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Doctors questioned Hasan's behavior

Doctors discussed concerns about Nidal Malik Hasan's  strange behavior months before the Army major was accused of opening fire on soldiers and civilians at Fort Hood.
Fort Hood Shooting Memorial
A soldier holds his son as the prayer invocation is given by an Army chaplain during a memorial Tuesday for victims of the Fort Hood shooting.Rodolfo Gonzalez / AP
/ Source: staff and news service reports

A group of doctors overseeing Nidal Malik Hasan's medical training discussed concerns about his overly zealous religious views and strange behavior months before the Army major was accused of opening fire on soldiers and civilians at Fort Hood, Texas, The Associated Press and NPR News reported Wednesday.

A military official familiar with discussions about Hasan said Hasan as a psychiatrist in training was belligerent, defensive and argumentative in his frequent discussions of his Muslim faith. He also had a reputation for being a mediocre student and lazy worker, a matter of concern for doctors at Walter Reed Army Medical Center and the Uniformed Services University of the Health Sciences military medical school, the official said.

The military source spoke to The Associated Press on condition of anonymity because the source was not authorized to speak publicly about the meetings.

The concerns about Hasan’s performance and religious views were shared with other military officials considering his assignment after he finished his medical training, and the consensus was to send him to Fort Hood, the official said. Fort Hood was considered the best assignment for Hasan because other doctors could handle the workload if he continued to perform poorly and his superiors could document any continued behavior problems, the official said.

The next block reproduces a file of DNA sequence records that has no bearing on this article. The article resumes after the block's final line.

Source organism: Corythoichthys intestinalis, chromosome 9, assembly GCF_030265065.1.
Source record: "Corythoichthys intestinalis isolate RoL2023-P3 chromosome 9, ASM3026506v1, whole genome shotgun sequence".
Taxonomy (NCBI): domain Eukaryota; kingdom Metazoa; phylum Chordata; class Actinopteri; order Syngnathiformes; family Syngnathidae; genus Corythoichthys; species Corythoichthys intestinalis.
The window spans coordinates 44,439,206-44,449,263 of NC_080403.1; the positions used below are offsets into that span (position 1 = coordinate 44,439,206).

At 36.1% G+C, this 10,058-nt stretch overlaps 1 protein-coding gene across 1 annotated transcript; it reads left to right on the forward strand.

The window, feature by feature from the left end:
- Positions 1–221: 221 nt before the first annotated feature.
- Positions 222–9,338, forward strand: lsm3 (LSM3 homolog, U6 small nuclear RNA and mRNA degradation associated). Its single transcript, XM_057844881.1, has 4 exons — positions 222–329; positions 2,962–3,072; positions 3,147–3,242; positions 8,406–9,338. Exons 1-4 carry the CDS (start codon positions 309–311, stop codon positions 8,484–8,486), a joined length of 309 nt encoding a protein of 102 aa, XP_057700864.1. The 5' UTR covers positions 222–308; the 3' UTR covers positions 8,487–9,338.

The group saw no evidence that Hasan was violent or a threat. It was more that he repeatedly referred to his strong religious views in discussions with classmates, his superiors and even in his research work, the official said.

His behavior, while at times perceived as intense and combative, was not unlike the zeal of others with strong religious views, and some doctors and staff were concerned that their unfamiliarity with the Muslim faith would lead them to unfairly single out Hasan’s behavior, the official said.

But NPR News reported that the doctors discussed Hasan during a series of meetings between spring 2008 and spring 2009, and at one point talked about whether he was "psychotic" and mentally fit to be an Army psychiatrist.

One official involved in the conversations reportedly told colleagues that he worried that if Hasan deployed to Iraq or Afghanistan, he might leak secret military information to Islamic extremists, according to NPR. Another official reportedly wondered aloud to colleagues whether Hasan might be capable of committing fratricide, like the Muslim U.S. Army Sgt. Hasan Akbar, who killed 2 fellow soldiers in 2003 by setting off grenades at a base in Kuwait.

Poor evaluations
Several officials told NPR that supervisors had repeatedly given Hasan poor evaluations and warned him that he was doing substandard work during his training at Walter Reed.

The sources told NPR that both fellow students and faculty were deeply troubled by Hasan's behavior, which they variously described as disconnected, aloof, paranoid, belligerent and "schizoid."

The disclosures came as questions swirled about whether opportunities were missed to head off the massacre in which 13 died and 29 were wounded at Fort Hood last Thursday.

The Senate already has launched its own inquiry into the Hasan case. Sens. Joe Lieberman, a Connecticut independent, and Susan Collins, R-Maine, plan to hold a hearing on the shootings next week.